This book provides a structured format that ensures that all the legal theory steps contained in other books on employee relations get carried out consistently in daily practice. That consistent application will build your confidence in the documentation process, save time, and minimize the liability inherent in one of the hottest topics in business today: employee performance management and termination.

It is important to build a foundation upon which communication can thrive. That constant focus on opening the lines of communication is what makes this approach different. So what will the employee warnings in our proposed format accomplish?

First, they will structure disciplinary meetings in a way that forces bilateral communication between you, the supervisor, and your subordinate. Discipline will no longer be a one-sided prejudgment in which the employee steps into the room, “takes his whacks” after having been determined guilty, and then returns to work disgruntled and disheartened. In addition, the language and tone of our samples are personal and concise, making it easier for you to deliver difficult news in a fair and direct way.

Second, they will prompt managers and supervisors to involve themselves in their employees’ rehabilitation by indicating positive (as well as the traditional negative) consequences and by providing training, resource materials, and a commitment to open communication.

Third, they will encourage employees to involve themselves in their own performance improvement. To this end, the write-up paradigm in our samples includes a personal improvement plan (PIP) so that employees can assume responsibility for their own actions; this shifts the responsibility for performance improvement to the employee and away from the company.

Could this proactive and optimistic approach of ours still end with employee termination? Of course. But only if the employees themselves willfully and repeatedly refuse to adhere to established and reasonable standards of performance and conduct. This disciplinary system has two equally important goals: to rehabilitate poor performers and to terminate problem employees legally.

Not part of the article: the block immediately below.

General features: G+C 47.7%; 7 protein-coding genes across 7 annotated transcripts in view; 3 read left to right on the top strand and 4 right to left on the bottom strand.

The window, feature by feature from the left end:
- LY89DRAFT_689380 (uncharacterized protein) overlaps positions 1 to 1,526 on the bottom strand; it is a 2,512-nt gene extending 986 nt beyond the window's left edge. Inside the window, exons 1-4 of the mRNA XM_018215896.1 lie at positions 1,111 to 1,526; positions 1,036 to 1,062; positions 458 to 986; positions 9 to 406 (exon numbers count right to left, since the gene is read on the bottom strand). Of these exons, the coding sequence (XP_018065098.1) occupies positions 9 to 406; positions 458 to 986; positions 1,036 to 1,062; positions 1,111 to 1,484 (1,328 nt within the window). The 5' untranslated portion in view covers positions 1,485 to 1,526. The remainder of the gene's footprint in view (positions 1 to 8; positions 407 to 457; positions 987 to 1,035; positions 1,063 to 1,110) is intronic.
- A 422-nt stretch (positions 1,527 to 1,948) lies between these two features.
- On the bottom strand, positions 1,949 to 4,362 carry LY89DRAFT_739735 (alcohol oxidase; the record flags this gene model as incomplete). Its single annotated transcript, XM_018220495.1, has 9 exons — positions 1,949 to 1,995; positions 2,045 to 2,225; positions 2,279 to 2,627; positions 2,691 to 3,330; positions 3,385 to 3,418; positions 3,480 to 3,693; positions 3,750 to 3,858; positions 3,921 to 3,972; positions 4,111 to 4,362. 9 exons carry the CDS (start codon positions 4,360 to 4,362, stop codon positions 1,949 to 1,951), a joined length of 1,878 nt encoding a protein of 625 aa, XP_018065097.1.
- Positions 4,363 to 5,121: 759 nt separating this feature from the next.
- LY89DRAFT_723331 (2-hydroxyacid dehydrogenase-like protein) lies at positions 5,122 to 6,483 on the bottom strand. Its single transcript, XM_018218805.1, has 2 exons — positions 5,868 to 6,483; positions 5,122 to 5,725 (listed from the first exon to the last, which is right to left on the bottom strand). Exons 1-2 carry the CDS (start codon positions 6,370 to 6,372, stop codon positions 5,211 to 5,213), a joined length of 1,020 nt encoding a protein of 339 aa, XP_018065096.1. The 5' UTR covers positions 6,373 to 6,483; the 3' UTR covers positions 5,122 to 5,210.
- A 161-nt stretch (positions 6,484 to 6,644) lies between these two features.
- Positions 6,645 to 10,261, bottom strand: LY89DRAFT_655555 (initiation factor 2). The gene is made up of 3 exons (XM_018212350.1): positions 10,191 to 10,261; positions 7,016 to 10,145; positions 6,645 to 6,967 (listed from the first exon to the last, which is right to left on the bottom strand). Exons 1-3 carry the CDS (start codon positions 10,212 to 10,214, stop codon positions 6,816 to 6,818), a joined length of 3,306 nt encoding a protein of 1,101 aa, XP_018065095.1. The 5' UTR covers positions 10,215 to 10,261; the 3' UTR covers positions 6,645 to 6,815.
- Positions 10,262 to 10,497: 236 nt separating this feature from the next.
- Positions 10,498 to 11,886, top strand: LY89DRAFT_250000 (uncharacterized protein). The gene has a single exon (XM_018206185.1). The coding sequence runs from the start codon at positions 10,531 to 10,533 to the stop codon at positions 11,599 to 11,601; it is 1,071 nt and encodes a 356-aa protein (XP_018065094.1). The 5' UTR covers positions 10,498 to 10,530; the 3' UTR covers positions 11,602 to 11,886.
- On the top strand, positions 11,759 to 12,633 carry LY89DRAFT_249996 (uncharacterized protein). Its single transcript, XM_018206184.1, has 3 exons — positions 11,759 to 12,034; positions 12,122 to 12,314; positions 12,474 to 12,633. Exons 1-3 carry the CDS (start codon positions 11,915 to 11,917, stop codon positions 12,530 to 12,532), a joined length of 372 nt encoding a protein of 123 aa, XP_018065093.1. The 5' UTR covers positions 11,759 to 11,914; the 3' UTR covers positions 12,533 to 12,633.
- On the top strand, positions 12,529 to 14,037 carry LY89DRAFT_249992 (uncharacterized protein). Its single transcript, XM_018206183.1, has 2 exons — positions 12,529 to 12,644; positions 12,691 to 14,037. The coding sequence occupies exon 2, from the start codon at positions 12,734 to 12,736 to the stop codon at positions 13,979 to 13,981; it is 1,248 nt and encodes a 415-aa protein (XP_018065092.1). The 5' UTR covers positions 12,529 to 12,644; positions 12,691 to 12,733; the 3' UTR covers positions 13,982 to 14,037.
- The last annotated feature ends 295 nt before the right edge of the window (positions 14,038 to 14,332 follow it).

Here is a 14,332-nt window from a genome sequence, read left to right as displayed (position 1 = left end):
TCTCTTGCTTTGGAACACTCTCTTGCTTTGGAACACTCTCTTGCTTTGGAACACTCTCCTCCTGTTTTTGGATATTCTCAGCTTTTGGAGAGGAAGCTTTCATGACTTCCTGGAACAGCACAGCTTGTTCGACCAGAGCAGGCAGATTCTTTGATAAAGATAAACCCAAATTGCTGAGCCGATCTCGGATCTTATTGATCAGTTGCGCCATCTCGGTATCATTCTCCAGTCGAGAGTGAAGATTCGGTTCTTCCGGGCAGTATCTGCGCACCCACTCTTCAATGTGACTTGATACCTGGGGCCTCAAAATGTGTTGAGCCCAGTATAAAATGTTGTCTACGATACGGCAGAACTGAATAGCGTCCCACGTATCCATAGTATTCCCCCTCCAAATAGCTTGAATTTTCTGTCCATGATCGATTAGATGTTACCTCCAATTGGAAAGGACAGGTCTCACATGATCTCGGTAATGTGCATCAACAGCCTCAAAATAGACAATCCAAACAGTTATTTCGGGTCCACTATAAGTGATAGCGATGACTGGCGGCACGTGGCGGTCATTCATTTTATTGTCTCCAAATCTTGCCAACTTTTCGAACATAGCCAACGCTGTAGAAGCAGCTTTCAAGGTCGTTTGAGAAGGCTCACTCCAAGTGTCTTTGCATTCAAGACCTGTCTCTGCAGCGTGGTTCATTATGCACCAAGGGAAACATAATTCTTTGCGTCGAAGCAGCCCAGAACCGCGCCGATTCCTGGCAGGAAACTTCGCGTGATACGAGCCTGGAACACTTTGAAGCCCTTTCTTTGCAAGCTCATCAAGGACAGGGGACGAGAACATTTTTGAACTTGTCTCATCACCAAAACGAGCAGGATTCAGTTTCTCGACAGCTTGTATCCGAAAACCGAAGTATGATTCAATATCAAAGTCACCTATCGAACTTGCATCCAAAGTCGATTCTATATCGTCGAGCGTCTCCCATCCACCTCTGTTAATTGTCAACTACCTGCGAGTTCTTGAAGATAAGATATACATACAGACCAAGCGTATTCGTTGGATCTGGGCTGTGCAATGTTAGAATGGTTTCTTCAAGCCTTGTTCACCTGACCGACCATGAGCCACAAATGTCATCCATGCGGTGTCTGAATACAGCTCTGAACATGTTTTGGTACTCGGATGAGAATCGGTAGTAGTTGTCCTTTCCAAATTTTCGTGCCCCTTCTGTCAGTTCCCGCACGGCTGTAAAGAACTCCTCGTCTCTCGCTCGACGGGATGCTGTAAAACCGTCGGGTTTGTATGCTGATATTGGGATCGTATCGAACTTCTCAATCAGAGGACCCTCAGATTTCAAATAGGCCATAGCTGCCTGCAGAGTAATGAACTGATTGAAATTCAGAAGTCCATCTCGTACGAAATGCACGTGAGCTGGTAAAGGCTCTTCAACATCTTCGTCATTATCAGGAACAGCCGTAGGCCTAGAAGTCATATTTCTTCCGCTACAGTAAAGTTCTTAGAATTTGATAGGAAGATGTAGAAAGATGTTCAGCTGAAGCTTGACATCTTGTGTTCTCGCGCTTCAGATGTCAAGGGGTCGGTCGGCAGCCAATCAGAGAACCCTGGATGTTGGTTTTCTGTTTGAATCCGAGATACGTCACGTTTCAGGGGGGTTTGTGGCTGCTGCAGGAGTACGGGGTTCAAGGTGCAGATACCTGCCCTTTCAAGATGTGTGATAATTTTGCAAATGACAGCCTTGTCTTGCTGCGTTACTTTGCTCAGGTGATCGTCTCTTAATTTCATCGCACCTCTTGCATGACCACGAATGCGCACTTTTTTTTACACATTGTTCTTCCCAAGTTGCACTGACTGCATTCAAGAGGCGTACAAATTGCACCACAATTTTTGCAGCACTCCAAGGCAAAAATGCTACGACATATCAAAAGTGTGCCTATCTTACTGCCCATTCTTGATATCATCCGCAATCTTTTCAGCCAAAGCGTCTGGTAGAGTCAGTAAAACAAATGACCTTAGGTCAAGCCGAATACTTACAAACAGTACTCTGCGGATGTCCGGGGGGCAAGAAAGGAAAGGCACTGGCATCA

How the Book Is Structured

This book has been designed for easy reference so that you can pull it from your shelf right before or immediately after a disciplinary meeting with one of your employees in order to construct a well-written disciplinary notice. The initial five chapters address the structure and format of the write-up template that’s used in all the samples. Consequently, you can refer back to Chapters 1 through 5 when you’re looking for that right word, expression, or phrase while composing one of your own disciplinary memos.

The online link contains the complete write-ups for all the examples in this book. To highlight for you the critical areas that differ from write-up to write-up, we’ve shortened the sections of the write-ups in the book that remain the same. You can view or print the full write-up at any time from the online resource. In addition, to save you the time of re-creating the template from scratch, Figure 6-1, a blank template, has been included in the online resource so you can download it to your computer immediately.

Excerpted from 101 SAMPLE WRITE-UPS FOR DOCUMENTING EMPLOYEE PERFORMANCE PROBLEMS, 3RD EDITION: A Guide to Progressive Discipline & Termination by Paul Falcone. Copyright © 2017 by Paul Falcone. Published by AMACOM Books, a division of American Management Association, New York, NY. Used with permission.

All rights reserved. http://www.amacombooks.org.